High pressure combustion and gasification processes would benefit enormously from novel non-intrusive imaging monitoring sensors that provide spatially-resolved information on flame properties. However, such processes present several challenges to measurements inside the combustor or gasification reactor vessels. For example, to effect temperature measurements within gasification reactor vessels using conventional means requires the insertion of a temperature probe into the gasifier. However, slag on the walls of the gasifier must be traversed by the probe if measurements are to be made within the interior of the gasifier. In addition, reliability of the measurements is difficult to obtain due to the harsh environment inside the gasifier in the form of dust particles, etc., which tend to obscure the temperature measuring device such that measurements therein may not be obtainable at all or, if obtainable, may be distorted. U.S. Pat. No. 5,372,618 to Andrus, Jr. teaches a temperature measuring device which includes a slag shield mounted on the gasifier so that a portion of the slag shield extends into the gasifier through an opening with which the gasifier is provided for this purpose, and a temperature measuring instrument in the form of a radiation thermometer or optical pyrometer mounted in supported relation within the slag shield so that line-of-sight exists from the temperature measuring instrument into the interior of the gasifier at a point of interest for temperature measurement. The temperature measuring instrument is provided with cooling means for cooling at least the portion of the slag shield extending into the interior of the gasifier and is provided with purge gas means for supplying a flow of purge gas in the area around the temperature measuring instrument to purge particulate matter therefrom and, thus, ensure that the line-of-sight between the temperature measuring instrument and the interior of the gasifier remains unobscured.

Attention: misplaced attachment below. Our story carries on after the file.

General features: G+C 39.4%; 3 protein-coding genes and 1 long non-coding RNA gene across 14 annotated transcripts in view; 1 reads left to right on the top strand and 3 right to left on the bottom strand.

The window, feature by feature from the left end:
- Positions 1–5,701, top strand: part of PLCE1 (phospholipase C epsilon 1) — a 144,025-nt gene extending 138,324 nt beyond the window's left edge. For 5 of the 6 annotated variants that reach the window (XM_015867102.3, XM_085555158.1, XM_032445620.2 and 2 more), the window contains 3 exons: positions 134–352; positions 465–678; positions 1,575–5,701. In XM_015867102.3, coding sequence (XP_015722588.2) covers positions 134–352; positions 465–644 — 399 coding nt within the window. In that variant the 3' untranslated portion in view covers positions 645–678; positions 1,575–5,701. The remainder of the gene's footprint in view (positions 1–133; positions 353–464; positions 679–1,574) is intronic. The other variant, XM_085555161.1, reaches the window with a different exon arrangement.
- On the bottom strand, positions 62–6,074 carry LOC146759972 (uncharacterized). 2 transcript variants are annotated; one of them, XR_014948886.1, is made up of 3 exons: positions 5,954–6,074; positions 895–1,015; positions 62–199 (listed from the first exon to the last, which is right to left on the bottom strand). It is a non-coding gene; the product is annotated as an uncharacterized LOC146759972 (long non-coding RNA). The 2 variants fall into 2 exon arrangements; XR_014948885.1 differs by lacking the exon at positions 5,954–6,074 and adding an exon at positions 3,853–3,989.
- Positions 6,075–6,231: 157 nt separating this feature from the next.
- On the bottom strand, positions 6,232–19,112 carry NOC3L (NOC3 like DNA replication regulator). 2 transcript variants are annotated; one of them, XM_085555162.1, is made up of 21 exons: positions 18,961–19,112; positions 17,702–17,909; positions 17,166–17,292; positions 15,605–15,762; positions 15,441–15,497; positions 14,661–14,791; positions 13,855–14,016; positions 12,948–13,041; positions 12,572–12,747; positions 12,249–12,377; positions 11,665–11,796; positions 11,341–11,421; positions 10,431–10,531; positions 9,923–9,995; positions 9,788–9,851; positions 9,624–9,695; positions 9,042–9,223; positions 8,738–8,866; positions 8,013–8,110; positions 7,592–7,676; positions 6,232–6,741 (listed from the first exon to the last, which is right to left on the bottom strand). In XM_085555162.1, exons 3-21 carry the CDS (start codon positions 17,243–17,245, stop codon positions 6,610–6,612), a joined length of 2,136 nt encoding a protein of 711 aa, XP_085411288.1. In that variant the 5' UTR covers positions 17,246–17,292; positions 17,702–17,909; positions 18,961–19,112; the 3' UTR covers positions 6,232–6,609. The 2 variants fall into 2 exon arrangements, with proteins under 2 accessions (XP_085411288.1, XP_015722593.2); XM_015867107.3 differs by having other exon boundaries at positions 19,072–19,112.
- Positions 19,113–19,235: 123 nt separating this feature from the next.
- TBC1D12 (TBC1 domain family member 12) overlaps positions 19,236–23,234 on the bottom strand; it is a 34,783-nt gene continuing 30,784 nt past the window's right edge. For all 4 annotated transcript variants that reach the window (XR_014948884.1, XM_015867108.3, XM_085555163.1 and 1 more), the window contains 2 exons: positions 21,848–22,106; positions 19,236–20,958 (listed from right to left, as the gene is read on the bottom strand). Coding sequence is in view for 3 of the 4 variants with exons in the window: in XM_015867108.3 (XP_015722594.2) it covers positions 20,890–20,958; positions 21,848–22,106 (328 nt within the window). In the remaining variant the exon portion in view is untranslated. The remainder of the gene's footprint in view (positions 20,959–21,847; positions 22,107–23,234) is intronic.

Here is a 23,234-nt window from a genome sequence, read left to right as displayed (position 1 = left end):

It is one object of this invention to provide a system for flame properties monitoring in a combustor or gasifier which is capable of characterizing the overall combustor or gasifier performance.
It is another object of this invention to provide a system for flame properties monitoring in a combustor or gasifier which is non-intrusive with respect to the interior of the combustor or gasifier.
It is still a further object of this invention to provide a non-intrusive imaging monitoring sensor that provides spatially-resolved information on flame properties.
These and other objects of this invention are addressed by a sensor comprising an imaging fiber optic bundle coupled with a spectroscopic imaging system employing an imaging monochromator and intensified CCD camera. In accordance with one embodiment of this invention, the input plane of the imaging fiber optic bundle is positioned in the refractory of a combustor or gasifier reactor vessel wall in close proximity of the inner reactor cavity of the combustor or gasifier reactor vessel, thereby providing a wide observation angle. The light emitted from various locations within the combustor or reactor vessel is collected by the fiber optic bundle and transmitted as an image to the spectroscopic imaging system where the emitted light can be analyzed to provide spectrally-resolved light intensities in the ultra-violet and visible region. Unique to the system of this invention is the use of a pinhole-sized observation port through which the light from within the combustor or gasifier passes to be collected by the fiber optic bundle. Use of the pinhole-sized observation port or opening provides a means for focusing the flame light onto the fiber optic bundle entrance, thereby obviating the placement of a lens or any other optics between the fiber optic bundle and the flame light. In addition, when using a purging gas, the pinhole-sized opening produces a high velocity low mass flow of purging gas so as to minimize the impact of the purging gas on the combustion or gasification process as well as limit any effects that the purging gas may have on the measurement process. The system further comprises a secondary purging arrangement providing tangential purging with a preheated gas so as to minimize cooling effects and, as a result, frozen slag deposition on the sensor components and refractory.